Indigenous community development group works to boost Abenaki economies
Indigenous Mainers are working on a plan to boost tourism for the state’s five Wabanaki nations.
The Wabanaki Cultural Tourism Initiative received both a federal grant from the US Department of Health and Human Services and a state grant from the Maine Office of Tourism.
As a member of the Penobscot Nation, Charlene Virgilio, executive director of Four Directions Development Corp., northern New England’s first Aboriginal community development financial institution, said cultural preservation is at the heart of the project. Her goal is to create unique experiences to share how the Wabanaki have long been stewards of the land and water.
“Canoeing, kayaking along the ancient rivers we have, traditional fishing methods, whatever,” she said. “Those kinds of things that will help preserve the culture but also help tourists experience that culture.”
Four Directions and the initiative participated in Governor Janet Mills’ annual tourism conference last week. Virgilio said authenticity is key for many Wabanaki communities interested in boosting tourism.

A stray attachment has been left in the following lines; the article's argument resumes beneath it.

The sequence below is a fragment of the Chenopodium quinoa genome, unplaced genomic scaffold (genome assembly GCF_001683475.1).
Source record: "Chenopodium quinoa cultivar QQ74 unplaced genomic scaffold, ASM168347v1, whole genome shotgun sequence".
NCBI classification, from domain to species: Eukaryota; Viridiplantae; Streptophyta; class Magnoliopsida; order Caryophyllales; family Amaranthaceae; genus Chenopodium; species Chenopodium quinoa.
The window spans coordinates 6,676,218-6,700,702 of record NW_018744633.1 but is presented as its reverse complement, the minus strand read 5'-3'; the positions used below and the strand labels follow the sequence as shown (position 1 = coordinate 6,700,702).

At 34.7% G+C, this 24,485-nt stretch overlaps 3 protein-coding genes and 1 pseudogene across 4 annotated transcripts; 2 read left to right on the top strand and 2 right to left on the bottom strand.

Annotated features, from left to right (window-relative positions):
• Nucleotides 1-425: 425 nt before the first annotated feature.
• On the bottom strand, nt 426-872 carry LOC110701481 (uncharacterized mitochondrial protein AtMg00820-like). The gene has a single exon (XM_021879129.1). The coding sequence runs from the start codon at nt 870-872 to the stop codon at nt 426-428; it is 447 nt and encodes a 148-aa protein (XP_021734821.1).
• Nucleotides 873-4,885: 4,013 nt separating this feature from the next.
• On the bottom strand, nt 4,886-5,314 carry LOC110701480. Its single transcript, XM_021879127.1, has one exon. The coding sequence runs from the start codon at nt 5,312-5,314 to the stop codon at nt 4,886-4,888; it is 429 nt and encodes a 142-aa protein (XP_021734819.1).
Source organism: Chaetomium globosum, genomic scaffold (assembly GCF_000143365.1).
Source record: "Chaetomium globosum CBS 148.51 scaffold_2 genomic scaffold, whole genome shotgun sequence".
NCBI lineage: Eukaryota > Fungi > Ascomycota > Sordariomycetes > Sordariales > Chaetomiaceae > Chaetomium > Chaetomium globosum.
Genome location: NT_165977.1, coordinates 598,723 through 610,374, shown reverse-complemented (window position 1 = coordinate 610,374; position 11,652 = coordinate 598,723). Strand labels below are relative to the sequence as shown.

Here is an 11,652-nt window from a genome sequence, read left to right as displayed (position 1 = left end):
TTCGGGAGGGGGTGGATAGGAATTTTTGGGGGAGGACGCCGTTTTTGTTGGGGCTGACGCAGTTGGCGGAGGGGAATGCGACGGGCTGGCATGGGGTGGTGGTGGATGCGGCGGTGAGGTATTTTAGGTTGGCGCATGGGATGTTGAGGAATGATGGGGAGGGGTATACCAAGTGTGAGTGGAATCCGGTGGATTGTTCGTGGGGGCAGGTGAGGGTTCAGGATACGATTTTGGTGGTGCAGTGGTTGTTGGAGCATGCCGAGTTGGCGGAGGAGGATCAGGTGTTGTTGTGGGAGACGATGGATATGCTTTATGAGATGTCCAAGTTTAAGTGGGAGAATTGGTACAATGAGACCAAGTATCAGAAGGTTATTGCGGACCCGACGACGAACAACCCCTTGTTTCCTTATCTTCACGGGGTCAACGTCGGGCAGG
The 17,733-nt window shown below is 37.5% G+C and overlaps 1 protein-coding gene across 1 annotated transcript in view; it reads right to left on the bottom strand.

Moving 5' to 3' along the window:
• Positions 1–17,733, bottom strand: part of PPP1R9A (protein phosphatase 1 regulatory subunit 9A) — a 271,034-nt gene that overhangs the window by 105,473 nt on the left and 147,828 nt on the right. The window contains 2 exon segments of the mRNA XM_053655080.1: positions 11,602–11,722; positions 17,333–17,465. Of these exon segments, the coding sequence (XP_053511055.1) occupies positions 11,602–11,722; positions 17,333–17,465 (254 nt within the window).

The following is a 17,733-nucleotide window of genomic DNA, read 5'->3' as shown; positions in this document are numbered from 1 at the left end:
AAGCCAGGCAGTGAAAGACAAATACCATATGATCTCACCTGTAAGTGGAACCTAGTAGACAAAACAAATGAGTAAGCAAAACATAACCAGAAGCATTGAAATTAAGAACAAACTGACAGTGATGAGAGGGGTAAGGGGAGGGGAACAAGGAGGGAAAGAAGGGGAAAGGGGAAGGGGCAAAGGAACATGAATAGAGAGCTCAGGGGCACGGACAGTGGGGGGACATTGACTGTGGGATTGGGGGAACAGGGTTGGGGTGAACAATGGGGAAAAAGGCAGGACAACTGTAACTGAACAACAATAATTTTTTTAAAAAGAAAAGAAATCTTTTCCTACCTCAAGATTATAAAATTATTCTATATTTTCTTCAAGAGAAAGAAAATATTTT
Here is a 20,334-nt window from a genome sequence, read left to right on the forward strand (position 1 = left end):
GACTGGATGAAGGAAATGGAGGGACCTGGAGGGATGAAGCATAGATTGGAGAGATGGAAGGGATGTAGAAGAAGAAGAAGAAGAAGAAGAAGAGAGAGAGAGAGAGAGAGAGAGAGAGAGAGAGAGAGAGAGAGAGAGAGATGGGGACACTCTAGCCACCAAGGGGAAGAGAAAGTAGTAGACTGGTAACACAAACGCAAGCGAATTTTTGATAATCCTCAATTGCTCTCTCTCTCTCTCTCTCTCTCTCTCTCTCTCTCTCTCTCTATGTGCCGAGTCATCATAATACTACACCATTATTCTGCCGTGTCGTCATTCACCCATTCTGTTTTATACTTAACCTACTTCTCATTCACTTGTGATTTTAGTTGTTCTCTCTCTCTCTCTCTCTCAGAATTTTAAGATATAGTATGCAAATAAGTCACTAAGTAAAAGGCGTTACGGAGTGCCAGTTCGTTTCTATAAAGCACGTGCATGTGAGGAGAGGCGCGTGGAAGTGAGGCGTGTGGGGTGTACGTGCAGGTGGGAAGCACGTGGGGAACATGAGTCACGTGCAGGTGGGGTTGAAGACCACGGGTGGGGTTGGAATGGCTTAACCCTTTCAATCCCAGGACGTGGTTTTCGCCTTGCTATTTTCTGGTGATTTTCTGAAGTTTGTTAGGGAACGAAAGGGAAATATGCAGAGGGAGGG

In addition to preserving and sharing culture, said Matthew Lewis, director of Wabanaki program and operations for Four Directions and a member of the Passamaquoddy Tribe, this effort is a way to bring more income to Maine’s native communities and stimulate local economies. For example, he said, there are so many artisans in the community to engage with.
“Tourism can sometimes have a negative connotation with certain communities…we don’t want people just driving around, taking pictures, doing the Disneyland kind of package,” he said. “We want meaningful engagement with the community and meaningful engagement with the culture.”
As they map out the robust four-season tourism industry they hope to achieve by 2030, Lewis said they also need to consider the necessary infrastructure – from hotels and restaurants to workforce development and in hotel training.
Photo: A view of the Penobscot River at Bucksport. | Through the Natural Resources Defense Council